Will a new high level quantum programming language, Silq, take on existing languages?

At QZ we always get excited when we see a new framework or programming language. A team of researchers at have created a new high level language which aims to make programming quantum computers more intuitive resulting in more efficient gate usage – well that that is the aim of Silq, which also offers a strong static type system, developed at ETH Zürich.

The new language uses a slightly different approach to the languages you might be familiar with such as qiskit or cirq or Q# which operate on gates explicitly. For example, operations are applied to individual gates in Q# but Silq allows the quantum programmer to focus on the results and computation rather then some of the house-keeping issues with other languages.

The aims of silq are:

  • More intuitive semantics
  • Reduce & simplify code (less lines means easier maintenance)
  • Prevent errors
  • Safe automatic un-computation
  • Physicality (ensuring operations are legitimate)

You can check out the project on the website and explore the syntax. The challenges of a new language will be numerous and the fact tha major technology companies such as IBM, Google and Microsoft are behind the open source languages such as Qiskit, Cirq and Q# respectively and already have their followers, toolkits and research base. Another further challenge floated will be fact that it is very early on in the development of Quantum Computing languages without a huge number of applications and many float it is simply too early to start thinking about higher level languages.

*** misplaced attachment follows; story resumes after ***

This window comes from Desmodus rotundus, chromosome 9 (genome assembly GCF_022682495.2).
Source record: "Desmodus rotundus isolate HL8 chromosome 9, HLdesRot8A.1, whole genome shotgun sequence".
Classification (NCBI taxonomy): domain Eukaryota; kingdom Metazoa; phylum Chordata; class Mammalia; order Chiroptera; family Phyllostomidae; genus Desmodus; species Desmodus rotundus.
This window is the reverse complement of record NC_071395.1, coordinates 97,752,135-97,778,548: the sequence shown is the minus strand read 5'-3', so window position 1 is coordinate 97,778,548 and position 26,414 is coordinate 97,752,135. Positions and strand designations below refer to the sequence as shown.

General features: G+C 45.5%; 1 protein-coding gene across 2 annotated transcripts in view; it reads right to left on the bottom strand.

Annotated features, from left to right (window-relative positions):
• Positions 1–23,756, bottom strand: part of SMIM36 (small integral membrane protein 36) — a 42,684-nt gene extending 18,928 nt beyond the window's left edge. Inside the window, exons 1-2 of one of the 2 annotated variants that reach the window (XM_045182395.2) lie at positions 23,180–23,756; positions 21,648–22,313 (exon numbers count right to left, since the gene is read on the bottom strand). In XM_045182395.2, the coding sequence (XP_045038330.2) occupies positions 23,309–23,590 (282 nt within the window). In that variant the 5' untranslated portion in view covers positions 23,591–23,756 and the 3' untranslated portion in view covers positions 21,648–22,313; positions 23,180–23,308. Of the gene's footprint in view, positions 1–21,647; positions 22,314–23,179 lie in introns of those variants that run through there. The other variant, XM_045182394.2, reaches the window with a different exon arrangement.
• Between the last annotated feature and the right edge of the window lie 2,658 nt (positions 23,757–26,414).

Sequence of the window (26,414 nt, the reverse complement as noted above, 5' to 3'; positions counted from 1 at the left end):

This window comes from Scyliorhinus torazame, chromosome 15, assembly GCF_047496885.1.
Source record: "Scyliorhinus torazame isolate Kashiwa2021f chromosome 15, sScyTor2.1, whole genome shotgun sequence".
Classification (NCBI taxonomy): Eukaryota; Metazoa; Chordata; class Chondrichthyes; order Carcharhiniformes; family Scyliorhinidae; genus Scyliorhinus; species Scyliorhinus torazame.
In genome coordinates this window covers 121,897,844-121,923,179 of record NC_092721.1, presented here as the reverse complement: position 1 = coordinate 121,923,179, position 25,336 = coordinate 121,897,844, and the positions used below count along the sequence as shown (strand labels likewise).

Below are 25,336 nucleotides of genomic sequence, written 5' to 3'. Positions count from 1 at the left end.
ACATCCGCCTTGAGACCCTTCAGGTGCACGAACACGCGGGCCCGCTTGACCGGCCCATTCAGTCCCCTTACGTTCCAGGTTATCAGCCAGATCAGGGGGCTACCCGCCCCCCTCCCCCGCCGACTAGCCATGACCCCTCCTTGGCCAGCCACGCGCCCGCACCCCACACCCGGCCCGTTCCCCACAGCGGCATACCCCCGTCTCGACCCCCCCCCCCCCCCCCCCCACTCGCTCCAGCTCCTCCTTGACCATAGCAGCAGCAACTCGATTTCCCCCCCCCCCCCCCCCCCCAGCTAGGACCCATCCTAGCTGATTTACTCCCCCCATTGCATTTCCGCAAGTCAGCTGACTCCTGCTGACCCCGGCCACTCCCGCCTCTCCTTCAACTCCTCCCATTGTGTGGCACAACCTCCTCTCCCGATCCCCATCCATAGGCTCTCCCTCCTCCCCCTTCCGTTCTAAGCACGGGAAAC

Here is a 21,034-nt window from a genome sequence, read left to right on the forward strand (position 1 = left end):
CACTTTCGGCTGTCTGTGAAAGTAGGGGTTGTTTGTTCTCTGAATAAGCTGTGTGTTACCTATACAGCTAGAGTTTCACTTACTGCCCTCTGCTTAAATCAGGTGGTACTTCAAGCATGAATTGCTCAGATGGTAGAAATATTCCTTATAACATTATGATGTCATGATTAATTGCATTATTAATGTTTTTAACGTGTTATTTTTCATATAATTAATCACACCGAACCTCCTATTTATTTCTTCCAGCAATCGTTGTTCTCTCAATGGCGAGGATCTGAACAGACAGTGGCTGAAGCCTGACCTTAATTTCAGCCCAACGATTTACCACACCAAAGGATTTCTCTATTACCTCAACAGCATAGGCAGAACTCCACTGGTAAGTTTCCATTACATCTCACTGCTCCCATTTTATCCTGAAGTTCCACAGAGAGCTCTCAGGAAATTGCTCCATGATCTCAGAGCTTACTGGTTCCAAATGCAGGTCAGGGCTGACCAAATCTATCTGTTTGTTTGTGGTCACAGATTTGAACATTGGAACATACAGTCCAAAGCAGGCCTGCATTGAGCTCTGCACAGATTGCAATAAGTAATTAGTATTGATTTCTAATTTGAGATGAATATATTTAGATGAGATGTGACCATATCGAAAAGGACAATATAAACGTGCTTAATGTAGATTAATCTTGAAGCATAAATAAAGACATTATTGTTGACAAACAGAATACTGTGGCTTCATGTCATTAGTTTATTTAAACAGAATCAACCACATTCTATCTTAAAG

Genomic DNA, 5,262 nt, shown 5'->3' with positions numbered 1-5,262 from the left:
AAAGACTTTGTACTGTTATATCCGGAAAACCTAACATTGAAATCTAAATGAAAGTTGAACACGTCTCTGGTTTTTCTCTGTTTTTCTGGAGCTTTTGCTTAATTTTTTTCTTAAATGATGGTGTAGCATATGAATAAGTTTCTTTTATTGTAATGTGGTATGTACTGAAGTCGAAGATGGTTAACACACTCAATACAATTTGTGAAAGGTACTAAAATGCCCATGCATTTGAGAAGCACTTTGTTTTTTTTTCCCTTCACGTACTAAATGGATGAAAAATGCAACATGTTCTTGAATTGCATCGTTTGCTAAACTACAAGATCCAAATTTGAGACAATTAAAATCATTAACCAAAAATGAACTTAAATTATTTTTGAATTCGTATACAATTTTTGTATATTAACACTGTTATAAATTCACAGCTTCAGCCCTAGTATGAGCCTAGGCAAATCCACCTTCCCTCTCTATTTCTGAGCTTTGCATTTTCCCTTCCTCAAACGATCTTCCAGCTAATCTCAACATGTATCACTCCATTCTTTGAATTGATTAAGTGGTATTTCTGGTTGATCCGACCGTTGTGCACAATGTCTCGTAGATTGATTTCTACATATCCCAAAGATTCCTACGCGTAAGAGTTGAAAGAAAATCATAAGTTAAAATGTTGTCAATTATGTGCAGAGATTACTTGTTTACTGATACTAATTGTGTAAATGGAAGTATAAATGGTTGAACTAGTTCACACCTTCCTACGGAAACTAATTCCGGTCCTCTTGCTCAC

A new quantum programming language in town. Will it unseat the familiar languages lie Qiskit, Cirq and Q#?

Despite some of the potential drawbacks, language evolution is always important, where new language borrow and transform existing ideas and blends. Reminds up of the LISP language and python. The latter language python has blended so much of the better aspects of other languages into one, now very popular high level language. But perhaps unlike quantum computing, certain data structures such as Lists and Dictionaries are well defined.

Learning the fundamentals of quantum computing will still remain key, but perhaps as QC becomes more mature, certain operations may become mainstream and then the higher level features become very useful. We’ll leave it to the community to see how the new language is used.